The Wow! computer isn’t the only computer designed for seniors who may have problems with hearing, sight, dexterity, and memory. Here are a couple of others.
Enablemart: Senior PCs
Enablemart sells assistive technology for all kinds of disabilities. It features HP SeniorPCs loaded with the QualiWORLD interface that overlays the regular Windows desktop. This software allows users to make a single click to perform common tasks such as sending or receiving email, surfing the web, writing, and even controlling the household environment. There are several models from which to choose, with costs ranging around $1,110 to $2,000. The QualiWORLD software suite can be purchased separately for installation on your own PC [www.enablemart.com/Catalog/Hardware/QualiWORLD-5-Suites] at a cost of $1,220 to $3,000.
A Plus Senior Computer
A small Florida company, Computer Tutor Plus, assembles and sells a Windows 7 all-in-one and also a laptop that feature only three icons on the desktop: a button for email, one for Google, and one for games. Dale Dion, company president, writes, “We make over 40 ‘adjustments’ to the computer so that it’s extremely easy for seniors to use. It is a fully functioning computer, so as they progress, there are no limits on what they can do.” Computer Tutor Plus also supplies simple print manuals and offers a remote connection service to troubleshoot from afar.
If you want a simple interface for a senior but don’t want to buy a dedicated computer to run it, consider a subscription to a web-based system.
Toronto’s Jonathan Seliger’s company offers a web-based subscription solution for easy senior browsing. For about $150 per year, InTouchLink offers a simple interface designed for use through the Firefox browser [www.mozilla.org] on any computer or tablet including Macs and iPads. It offers only eight large buttons, including ones for email, photos, and the web. InTouchLink stores the email and photos on its own server so that users can’t accidentally delete them. InTouchLink also sells licenses for multiple users in retirement communities.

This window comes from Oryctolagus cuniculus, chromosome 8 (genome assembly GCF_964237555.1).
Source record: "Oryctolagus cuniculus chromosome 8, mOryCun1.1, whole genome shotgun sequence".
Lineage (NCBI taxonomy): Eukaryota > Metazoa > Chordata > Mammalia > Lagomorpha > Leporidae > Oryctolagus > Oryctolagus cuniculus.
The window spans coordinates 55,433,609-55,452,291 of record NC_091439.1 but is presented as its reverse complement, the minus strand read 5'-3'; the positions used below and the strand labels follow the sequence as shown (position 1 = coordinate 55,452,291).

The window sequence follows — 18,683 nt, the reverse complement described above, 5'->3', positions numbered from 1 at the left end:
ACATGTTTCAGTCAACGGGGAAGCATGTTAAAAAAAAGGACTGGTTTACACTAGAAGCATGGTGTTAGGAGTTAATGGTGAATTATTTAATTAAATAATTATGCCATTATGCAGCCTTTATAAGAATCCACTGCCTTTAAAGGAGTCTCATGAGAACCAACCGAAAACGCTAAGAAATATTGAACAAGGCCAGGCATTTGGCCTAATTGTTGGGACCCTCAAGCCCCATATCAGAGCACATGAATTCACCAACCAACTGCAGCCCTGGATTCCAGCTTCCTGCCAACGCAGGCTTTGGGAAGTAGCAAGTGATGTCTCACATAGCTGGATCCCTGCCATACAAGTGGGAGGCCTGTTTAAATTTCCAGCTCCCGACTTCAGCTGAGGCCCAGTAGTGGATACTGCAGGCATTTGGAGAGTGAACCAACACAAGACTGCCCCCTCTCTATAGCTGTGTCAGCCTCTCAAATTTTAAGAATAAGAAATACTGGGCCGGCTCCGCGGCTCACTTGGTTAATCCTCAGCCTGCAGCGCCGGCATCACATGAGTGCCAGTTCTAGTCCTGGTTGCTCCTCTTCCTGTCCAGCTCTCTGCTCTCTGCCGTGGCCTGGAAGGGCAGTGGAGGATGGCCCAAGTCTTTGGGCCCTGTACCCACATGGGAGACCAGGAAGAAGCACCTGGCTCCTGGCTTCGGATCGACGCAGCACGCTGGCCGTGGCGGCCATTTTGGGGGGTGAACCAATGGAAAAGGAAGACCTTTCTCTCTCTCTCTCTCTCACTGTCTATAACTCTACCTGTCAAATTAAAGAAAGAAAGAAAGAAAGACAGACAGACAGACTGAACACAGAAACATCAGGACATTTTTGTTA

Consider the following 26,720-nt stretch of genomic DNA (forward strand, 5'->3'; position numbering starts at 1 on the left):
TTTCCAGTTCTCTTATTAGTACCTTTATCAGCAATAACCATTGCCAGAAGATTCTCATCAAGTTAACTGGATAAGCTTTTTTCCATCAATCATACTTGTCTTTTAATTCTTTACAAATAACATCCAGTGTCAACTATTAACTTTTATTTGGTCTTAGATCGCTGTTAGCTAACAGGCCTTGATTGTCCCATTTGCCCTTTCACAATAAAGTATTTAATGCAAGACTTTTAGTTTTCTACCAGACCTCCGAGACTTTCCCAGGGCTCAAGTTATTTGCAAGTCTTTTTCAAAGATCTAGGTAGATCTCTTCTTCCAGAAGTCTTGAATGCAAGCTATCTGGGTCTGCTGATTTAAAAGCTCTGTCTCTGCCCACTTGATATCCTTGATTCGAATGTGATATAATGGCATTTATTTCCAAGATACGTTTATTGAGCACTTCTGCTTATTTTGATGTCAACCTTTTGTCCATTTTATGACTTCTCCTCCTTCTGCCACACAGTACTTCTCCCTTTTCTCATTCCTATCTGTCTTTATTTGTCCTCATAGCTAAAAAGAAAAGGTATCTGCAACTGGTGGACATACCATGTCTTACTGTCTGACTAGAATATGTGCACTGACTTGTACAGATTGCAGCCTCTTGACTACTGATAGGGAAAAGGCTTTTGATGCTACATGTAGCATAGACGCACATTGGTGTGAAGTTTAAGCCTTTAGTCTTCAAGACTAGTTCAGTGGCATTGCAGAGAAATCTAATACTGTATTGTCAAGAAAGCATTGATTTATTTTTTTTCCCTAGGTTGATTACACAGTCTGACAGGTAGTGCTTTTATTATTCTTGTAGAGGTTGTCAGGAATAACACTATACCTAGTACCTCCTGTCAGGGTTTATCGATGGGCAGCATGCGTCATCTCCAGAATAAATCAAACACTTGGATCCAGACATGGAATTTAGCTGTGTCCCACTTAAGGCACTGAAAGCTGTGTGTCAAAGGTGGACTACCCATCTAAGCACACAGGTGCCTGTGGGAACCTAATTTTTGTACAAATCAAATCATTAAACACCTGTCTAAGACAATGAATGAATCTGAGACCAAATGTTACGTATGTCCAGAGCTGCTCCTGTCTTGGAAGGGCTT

Canadian computer guys Raul Rupsingh and Stephen Beath volunteered at senior centers and tested their simple five-button interface with genuine grandmas. Now, their web-based subscription software is used in many Canadian retirement and nursing-home chains. The home version costs $8 per month or $149 for a year of access, support, and upgrades. It is available in eight languages, including Hindi and simplified or traditional Chinese. PointerWare works on Windows-based PCs and tablets. It is not compatible with Apple products.
Mobile Phones and Apps
In spite of the fact that my mother threw hers in the trash, a mobile phone can be a lifeline for seniors, enabling them to make calls in an emergency. They can also communicate by SMS. (Librarian Caroline Bordinaro writes, “My mom has gotten into texting with her phone. She understands it better than Facebook.”) And, a caregiver can slip a GPS-enabled cellphone into the pocket of a senior with a tendency to wander. Track the phone, find the person.
Here are two cellphones designed specifically for people with deficits in hearing, dexterity, and/or sight.